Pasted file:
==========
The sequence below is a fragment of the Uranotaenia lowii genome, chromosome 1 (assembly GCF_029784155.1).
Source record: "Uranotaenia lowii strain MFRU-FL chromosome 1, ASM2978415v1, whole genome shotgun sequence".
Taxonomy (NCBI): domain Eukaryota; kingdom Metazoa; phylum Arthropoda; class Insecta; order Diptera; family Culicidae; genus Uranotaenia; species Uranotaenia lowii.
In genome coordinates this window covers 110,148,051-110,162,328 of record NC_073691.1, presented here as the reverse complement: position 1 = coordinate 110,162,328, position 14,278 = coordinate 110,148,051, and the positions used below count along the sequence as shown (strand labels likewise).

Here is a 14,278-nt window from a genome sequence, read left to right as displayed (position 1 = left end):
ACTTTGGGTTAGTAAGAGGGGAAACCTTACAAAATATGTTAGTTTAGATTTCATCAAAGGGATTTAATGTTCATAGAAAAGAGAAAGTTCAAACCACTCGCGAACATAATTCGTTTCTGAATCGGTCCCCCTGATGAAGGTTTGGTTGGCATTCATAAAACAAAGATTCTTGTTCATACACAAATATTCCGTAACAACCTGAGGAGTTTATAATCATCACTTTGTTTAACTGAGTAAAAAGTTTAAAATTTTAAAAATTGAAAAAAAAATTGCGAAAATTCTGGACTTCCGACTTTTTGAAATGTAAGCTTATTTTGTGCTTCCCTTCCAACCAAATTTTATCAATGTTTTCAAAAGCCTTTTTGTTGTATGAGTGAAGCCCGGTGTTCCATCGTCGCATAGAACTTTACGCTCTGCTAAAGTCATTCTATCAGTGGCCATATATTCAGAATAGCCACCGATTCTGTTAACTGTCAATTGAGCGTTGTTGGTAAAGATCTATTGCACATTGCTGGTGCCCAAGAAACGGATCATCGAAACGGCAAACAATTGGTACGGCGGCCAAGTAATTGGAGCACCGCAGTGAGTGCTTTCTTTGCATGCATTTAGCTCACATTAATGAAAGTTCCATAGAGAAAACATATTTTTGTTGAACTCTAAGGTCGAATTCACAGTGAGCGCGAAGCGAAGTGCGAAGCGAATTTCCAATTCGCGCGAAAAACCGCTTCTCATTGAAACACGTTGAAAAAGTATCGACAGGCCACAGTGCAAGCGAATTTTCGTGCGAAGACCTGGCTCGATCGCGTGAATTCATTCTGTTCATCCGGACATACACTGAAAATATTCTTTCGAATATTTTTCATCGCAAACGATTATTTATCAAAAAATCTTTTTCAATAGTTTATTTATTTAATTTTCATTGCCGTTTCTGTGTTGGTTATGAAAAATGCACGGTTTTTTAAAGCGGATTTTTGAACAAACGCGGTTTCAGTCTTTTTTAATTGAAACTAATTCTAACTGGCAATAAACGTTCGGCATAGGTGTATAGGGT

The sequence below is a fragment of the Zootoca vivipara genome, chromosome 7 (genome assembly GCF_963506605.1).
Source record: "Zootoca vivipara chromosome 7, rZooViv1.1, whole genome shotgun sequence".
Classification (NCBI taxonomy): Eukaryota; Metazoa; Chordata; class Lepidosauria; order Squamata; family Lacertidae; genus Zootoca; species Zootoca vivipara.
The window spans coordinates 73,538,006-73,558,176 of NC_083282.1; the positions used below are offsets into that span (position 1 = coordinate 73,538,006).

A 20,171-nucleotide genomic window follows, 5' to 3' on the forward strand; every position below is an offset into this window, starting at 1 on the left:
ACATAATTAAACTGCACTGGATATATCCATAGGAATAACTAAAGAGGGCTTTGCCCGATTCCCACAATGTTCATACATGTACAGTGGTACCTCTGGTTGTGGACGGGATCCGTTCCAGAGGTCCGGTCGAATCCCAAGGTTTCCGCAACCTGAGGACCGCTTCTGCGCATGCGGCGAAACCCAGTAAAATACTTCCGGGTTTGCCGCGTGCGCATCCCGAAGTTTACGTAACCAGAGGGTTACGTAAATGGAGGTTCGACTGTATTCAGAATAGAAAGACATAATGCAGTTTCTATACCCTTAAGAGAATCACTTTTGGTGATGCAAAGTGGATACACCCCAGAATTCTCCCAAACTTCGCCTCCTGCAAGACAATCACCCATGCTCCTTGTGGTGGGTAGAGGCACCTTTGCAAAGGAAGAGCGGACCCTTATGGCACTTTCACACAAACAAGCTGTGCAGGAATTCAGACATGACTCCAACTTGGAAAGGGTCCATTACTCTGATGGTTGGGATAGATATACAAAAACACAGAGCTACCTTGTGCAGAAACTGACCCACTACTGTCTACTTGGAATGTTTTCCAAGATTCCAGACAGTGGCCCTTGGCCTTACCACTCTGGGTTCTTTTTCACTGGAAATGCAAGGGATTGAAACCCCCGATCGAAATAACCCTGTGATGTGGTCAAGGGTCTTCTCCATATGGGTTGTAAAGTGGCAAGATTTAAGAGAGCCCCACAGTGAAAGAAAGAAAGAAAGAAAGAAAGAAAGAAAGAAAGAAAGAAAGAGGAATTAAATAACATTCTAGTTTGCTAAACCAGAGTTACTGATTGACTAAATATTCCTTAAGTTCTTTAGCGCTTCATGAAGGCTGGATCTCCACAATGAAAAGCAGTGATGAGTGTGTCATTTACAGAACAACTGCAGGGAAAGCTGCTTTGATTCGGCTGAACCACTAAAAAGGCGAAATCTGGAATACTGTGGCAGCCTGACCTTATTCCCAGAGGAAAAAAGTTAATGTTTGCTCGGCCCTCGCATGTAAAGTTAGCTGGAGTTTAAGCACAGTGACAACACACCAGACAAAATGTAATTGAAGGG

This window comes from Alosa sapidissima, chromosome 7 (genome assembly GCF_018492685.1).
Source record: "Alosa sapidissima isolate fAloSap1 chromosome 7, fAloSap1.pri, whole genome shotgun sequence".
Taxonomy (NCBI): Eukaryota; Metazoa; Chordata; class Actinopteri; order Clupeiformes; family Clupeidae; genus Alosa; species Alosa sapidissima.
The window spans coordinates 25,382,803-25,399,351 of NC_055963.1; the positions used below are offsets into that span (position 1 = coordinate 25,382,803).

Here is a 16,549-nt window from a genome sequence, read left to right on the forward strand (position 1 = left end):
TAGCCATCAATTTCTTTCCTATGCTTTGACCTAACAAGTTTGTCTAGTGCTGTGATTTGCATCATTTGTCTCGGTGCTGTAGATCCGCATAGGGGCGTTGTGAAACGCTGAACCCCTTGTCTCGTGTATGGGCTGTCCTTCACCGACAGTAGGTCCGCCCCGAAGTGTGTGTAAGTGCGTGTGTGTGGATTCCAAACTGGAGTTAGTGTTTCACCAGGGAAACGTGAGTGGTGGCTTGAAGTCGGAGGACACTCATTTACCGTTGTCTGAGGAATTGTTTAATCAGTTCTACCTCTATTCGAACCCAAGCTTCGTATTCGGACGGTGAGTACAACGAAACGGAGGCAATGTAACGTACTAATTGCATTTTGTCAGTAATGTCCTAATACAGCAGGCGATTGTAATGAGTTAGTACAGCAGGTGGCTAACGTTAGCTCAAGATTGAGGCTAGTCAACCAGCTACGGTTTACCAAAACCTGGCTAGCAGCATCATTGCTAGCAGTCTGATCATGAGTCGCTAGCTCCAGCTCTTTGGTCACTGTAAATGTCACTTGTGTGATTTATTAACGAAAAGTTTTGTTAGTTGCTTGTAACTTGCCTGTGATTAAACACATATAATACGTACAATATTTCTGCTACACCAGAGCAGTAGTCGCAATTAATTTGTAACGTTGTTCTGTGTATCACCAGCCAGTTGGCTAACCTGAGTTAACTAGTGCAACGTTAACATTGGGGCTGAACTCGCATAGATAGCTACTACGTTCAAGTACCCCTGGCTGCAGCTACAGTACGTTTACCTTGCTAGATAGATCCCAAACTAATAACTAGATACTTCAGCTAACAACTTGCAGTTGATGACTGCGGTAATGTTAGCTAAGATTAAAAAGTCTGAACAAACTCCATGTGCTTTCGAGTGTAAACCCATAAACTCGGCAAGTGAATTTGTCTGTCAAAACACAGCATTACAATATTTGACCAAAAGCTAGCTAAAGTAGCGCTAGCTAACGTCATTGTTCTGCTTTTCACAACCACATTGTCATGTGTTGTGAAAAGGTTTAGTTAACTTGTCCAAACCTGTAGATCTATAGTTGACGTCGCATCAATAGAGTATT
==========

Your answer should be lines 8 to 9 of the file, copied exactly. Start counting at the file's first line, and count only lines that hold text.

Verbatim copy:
Source record: "Zootoca vivipara chromosome 7, rZooViv1.1, whole genome shotgun sequence".
Classification (NCBI taxonomy): Eukaryota; Metazoa; Chordata; class Lepidosauria; order Squamata; family Lacertidae; genus Zootoca; species Zootoca vivipara.